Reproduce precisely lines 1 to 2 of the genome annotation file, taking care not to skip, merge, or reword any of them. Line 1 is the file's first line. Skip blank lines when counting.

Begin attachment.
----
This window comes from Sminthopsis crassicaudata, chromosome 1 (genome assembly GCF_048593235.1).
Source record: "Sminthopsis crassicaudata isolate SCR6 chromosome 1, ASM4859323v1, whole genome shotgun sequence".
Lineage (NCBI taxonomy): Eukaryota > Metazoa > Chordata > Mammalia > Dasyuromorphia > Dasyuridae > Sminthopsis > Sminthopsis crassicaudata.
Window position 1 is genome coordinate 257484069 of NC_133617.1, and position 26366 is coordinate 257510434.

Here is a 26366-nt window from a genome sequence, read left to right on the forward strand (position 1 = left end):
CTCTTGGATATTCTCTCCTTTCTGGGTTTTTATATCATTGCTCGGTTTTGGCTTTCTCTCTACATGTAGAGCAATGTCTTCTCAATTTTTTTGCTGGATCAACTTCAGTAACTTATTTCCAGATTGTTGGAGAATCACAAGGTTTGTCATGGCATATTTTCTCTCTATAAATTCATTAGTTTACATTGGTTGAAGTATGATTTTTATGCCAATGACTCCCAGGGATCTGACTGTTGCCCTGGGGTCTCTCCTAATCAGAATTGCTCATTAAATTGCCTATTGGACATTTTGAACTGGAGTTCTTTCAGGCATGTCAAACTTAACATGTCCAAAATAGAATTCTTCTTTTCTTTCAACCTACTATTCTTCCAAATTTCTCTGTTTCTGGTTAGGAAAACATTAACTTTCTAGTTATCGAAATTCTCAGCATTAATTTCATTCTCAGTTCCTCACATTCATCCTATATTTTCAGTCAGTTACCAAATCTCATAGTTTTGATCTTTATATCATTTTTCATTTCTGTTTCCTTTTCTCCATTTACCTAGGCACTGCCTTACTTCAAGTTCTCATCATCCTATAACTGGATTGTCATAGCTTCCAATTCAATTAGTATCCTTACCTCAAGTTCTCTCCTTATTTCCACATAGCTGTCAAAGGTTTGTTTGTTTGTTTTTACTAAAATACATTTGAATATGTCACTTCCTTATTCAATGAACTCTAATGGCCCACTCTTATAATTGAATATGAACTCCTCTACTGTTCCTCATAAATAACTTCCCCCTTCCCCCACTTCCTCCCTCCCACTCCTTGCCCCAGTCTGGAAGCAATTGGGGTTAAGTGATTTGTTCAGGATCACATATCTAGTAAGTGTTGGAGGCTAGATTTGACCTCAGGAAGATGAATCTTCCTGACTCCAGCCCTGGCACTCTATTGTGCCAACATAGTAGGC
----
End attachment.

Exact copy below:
This window comes from Sminthopsis crassicaudata, chromosome 1 (genome assembly GCF_048593235.1).
Source record: "Sminthopsis crassicaudata isolate SCR6 chromosome 1, ASM4859323v1, whole genome shotgun sequence".